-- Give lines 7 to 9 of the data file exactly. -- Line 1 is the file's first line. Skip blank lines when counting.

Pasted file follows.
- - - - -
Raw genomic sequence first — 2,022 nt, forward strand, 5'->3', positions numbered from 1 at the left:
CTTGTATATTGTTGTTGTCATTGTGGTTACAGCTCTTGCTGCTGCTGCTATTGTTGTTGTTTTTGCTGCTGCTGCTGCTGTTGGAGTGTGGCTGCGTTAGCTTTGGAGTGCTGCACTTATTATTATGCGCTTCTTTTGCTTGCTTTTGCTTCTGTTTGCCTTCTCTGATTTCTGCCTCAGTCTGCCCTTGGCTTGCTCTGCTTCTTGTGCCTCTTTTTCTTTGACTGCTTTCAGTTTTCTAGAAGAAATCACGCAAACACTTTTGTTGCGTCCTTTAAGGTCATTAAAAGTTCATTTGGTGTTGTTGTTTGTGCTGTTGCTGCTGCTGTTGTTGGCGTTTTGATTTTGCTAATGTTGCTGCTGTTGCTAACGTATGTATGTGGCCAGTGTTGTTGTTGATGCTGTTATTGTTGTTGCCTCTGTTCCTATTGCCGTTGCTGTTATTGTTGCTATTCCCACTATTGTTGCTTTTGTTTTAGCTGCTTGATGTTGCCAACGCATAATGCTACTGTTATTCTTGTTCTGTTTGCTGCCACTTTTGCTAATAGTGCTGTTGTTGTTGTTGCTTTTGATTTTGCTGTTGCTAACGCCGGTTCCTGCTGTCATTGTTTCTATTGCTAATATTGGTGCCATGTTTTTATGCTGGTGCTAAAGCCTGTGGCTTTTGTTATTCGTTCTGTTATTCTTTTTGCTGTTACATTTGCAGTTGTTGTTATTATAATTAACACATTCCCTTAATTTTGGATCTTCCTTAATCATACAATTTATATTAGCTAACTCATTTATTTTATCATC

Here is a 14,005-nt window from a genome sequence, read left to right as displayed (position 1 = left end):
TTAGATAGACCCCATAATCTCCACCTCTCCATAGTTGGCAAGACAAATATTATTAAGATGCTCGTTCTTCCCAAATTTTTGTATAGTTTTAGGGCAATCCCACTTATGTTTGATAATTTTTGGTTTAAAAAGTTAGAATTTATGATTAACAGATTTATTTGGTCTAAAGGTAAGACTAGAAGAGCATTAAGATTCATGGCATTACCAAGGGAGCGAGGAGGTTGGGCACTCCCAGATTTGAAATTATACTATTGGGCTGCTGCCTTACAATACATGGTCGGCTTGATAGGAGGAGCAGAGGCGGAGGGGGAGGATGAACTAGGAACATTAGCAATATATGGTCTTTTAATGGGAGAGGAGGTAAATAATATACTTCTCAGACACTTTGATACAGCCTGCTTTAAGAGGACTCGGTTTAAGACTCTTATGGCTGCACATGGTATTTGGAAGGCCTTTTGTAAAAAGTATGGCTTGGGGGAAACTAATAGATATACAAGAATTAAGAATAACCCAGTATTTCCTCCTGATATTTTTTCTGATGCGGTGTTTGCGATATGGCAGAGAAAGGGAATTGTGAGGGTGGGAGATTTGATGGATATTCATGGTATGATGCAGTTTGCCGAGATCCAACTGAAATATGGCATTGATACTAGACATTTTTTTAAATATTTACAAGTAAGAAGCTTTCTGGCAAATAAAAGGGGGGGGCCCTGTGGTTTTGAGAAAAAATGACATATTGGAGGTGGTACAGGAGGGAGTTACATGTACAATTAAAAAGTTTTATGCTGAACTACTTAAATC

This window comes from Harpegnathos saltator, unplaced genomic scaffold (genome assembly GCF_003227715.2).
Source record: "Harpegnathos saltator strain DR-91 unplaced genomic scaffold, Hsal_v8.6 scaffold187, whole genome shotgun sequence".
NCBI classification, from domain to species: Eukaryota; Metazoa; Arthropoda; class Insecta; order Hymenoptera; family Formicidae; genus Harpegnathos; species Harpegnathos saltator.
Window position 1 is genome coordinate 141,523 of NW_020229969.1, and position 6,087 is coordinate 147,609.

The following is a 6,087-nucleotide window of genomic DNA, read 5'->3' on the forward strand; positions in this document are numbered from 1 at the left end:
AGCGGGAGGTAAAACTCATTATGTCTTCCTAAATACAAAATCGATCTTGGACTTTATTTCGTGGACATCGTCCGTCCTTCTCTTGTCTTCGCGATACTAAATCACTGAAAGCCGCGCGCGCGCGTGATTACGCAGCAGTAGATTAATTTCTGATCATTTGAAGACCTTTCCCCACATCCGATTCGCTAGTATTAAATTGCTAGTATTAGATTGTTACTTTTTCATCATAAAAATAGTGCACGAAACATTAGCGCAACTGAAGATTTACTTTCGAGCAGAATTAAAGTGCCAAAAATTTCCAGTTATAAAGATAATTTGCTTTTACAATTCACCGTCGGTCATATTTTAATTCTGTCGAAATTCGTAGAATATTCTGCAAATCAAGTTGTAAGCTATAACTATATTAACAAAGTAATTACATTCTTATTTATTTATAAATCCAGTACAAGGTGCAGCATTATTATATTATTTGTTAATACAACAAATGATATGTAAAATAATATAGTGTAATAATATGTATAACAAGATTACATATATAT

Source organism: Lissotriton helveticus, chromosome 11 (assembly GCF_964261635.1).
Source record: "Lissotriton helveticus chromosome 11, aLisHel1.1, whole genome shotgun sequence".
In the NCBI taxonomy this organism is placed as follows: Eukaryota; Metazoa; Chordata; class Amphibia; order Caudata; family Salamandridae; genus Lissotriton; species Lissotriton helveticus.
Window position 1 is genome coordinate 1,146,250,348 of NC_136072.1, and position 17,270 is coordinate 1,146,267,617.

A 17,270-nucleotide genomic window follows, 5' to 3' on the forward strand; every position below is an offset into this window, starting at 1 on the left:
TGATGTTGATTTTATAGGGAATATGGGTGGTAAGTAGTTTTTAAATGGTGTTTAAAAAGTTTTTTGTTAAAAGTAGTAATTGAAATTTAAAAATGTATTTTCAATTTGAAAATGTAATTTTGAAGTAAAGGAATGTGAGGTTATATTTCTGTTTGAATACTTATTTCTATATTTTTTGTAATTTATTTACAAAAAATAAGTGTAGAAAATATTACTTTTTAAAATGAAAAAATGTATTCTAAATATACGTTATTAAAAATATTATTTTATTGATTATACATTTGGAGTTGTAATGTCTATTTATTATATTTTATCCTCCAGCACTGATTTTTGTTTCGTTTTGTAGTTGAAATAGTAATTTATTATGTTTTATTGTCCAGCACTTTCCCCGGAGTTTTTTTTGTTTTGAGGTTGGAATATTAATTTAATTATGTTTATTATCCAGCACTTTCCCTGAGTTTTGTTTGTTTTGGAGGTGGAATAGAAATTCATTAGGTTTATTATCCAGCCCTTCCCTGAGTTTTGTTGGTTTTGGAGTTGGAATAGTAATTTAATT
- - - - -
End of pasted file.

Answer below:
NCBI classification, from domain to species: Eukaryota; Metazoa; Arthropoda; class Insecta; order Hymenoptera; family Formicidae; genus Harpegnathos; species Harpegnathos saltator.
Window position 1 is genome coordinate 141,523 of NW_020229969.1, and position 6,087 is coordinate 147,609.

The following is a 6,087-nucleotide window of genomic DNA, read 5'->3' on the forward strand; positions in this document are numbered from 1 at the left end: